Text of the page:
Maybe you’re wondering what a "web operating system" is? In order to explain that, we must take a look at a traditional operating system’s primary functions. The main task of an operating system is to provide a uniform way to access the underlying hardware, with the goal of simplifying the creation of applications. Hence, the "kernel" in an operating system, becomes an API which the developer can consume, to transparently access the underlying hardware of the machine. This is often referred to as "HAL," implying "Hardware Abstraction Layer."
An operating system also contains other functions – but the primary goal is to simplify the creation of apps for the end application developer, by abstracting away the "boring stuff," and making everything easier to use from an application development point of view.
With the above in mind, a "web operating system" is arguably already defined, and its definition becomes the following; "A Web Operating System’s primary goal is to make it easier to create WEB applications." Hence, the line between a Web Operating System, and a Web Application Framework, arguably becomes blurry, and the two can often be used (almost) as synonyms for each other.
I have created a Web Operating System. Its name is Phosphorus Five, and it is open source. And in fact, it’s contained in a simple Open Source ZIP file, allowing you to run it through, for instance, Visual Studio or Mono Develop, in less than 5 minutes. This is because, arguably, it is simply a bunch of libraries, combined into a Framework, running on top of ASP.NET or Mono. Hence, don’t let the word "operating system" scare you. You can see a 1-minute long video demonstrating some of its features below.
Some of Phosphorus Five’s main design goals were as follows.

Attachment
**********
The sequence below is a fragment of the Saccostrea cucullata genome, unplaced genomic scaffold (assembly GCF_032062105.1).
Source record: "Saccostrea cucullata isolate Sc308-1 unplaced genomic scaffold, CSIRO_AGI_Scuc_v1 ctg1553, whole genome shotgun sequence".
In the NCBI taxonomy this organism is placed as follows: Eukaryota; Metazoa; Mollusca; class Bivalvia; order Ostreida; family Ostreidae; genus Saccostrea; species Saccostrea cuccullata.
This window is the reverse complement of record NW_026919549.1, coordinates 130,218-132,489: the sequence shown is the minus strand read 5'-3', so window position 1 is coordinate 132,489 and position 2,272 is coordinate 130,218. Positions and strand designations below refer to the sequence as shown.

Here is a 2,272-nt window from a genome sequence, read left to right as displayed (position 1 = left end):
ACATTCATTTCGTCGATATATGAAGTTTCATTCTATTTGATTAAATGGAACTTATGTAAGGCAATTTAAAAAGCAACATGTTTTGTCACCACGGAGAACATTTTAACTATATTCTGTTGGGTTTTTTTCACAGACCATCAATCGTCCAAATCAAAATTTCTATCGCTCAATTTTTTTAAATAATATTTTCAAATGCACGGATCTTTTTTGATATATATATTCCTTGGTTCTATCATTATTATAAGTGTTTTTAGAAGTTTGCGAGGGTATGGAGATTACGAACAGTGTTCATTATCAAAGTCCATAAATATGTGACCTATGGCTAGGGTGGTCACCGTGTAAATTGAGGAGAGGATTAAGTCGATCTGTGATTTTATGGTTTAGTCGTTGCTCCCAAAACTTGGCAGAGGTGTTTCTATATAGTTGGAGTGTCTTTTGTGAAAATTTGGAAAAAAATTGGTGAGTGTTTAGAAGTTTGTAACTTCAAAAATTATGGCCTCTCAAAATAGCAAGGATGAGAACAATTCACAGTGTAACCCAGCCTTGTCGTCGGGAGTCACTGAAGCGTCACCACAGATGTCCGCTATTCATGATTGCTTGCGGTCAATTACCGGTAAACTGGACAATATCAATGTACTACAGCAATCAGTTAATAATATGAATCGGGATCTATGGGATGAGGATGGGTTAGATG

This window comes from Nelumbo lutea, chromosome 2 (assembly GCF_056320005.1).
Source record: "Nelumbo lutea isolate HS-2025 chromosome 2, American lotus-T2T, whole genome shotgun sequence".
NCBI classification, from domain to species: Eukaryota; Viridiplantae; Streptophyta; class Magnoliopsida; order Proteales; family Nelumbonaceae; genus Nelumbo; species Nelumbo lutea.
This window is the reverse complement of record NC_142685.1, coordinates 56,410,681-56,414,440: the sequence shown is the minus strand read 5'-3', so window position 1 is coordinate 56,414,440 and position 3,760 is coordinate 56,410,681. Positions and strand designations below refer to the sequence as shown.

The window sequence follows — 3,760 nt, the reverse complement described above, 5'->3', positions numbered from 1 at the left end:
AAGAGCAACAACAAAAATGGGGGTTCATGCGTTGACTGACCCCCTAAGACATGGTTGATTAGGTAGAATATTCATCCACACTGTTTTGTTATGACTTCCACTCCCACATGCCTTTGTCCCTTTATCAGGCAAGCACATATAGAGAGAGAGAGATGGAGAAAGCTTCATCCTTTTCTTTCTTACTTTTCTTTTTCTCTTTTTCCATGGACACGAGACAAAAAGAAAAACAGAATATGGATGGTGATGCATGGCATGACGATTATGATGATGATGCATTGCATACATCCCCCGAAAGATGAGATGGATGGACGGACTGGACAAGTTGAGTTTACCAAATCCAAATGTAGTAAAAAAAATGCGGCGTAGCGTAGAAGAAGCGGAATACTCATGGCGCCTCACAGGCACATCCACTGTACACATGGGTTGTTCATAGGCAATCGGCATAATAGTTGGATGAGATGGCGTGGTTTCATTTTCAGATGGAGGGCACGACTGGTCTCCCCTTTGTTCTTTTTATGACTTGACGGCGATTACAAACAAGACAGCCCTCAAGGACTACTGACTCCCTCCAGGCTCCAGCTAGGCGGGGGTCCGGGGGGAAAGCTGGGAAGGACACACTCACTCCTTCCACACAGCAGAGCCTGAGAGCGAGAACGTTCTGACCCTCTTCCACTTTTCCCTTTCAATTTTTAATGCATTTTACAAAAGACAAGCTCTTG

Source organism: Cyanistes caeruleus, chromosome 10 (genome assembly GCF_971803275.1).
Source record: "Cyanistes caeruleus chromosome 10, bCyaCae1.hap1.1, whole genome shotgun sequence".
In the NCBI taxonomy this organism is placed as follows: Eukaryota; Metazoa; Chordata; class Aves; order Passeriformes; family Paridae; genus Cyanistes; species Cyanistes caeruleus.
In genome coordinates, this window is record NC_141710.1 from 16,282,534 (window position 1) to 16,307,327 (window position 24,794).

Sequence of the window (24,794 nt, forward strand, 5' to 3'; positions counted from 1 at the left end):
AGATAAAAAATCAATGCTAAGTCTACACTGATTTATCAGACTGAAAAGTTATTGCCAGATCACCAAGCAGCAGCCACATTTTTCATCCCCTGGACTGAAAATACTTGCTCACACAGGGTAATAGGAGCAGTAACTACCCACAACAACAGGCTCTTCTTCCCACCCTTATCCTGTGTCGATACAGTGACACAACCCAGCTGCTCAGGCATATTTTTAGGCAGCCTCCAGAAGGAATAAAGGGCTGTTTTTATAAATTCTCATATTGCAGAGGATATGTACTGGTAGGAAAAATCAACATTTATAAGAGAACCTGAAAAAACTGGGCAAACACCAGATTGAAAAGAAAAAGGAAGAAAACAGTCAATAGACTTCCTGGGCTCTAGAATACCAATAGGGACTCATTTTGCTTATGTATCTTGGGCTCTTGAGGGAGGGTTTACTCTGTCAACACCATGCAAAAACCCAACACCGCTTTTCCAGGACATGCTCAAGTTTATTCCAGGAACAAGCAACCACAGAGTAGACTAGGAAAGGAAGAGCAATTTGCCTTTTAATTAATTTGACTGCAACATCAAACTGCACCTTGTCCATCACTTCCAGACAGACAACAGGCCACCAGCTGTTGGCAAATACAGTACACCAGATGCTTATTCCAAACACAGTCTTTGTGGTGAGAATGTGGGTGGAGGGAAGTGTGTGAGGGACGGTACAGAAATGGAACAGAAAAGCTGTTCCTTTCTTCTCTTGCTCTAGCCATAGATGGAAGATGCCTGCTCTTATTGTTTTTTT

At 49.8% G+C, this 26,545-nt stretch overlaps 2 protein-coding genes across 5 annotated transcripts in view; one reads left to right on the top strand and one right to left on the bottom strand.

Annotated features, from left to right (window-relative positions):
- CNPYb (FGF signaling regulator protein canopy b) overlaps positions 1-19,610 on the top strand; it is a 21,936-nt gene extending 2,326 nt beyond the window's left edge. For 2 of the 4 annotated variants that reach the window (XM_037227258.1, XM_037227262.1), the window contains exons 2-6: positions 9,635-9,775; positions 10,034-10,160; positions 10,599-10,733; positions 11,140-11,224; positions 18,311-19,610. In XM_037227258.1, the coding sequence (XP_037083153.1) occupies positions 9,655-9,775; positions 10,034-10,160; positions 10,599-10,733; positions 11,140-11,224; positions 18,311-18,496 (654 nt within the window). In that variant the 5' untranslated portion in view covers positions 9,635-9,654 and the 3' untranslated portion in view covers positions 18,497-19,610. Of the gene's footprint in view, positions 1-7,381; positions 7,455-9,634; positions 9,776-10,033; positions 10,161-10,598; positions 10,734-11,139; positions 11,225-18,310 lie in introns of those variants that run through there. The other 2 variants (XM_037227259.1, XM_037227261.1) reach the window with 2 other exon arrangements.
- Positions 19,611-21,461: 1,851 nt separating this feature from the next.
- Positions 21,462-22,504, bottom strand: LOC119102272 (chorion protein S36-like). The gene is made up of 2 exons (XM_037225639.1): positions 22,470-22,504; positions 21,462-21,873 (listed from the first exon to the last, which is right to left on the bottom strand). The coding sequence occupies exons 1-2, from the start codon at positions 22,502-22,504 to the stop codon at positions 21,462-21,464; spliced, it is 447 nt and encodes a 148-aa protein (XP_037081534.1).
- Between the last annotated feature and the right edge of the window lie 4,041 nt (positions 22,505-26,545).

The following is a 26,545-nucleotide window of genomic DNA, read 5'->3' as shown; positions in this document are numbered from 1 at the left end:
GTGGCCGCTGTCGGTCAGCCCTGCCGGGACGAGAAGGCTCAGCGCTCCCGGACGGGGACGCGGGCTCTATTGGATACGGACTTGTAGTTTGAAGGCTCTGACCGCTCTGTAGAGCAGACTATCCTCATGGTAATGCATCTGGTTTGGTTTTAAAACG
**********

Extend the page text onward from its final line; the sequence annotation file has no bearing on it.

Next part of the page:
Make it at least 10x easier to create web apps.
Allow for dynamically installing and uninstalling applications and modules, without interfering with its normal operation.
Make security a "commodity" such that the system is "secure by default," offloading the developer from as many security concerns as possible.
In order to make it easier to create web apps, I had to solve all the common problems developers are facing when they want to create a rich web app. These problems include Ajax widgets and controls, such as Tab Views, Tree View controls, Uploading of files over Ajax requests, etc., etc., etc. These parts of Phosphorus Five are encapsulated in a module called "Micro." Micro also serves as a CSS framework, which allows the developer to create his web apps responsively, such that they work across all devices. To make this customizable, I also had to provide "hooks" into the core of the CSS framework, allowing the end developer to create his own "themes" or "skins." So Micro is arguably for Phosphorus Five what Gnome or KDE is to Linux. Or if you’re a Windows guy, you can compare Micro to "Common Controls" from windows, or the "Windows parts" on top of DOS for that matter.
In addition, the primary GUI module, the "Desktop" module, also provides a lot of helper functions, such as allowing a user to log in and log out, with GUI helper components. It also provides helper functions to install and uninstall modules and applications, and other types of services. Authentication and authorization are also simply "taken care of" by the underlying system, following all best practices in regards to passwords, and other security concerns.
I also had to make sure it became dead simple to work "incrementally," and incrementally building up more and more complex constructs, by leveraging either your own components and modules in your own (next) apps and/or modules – and making it easy to leverage third-party modules and apps, the same way you would consume a "library assembly" in for instance C#. This just so happens to coincide with the second point in our above list of goals.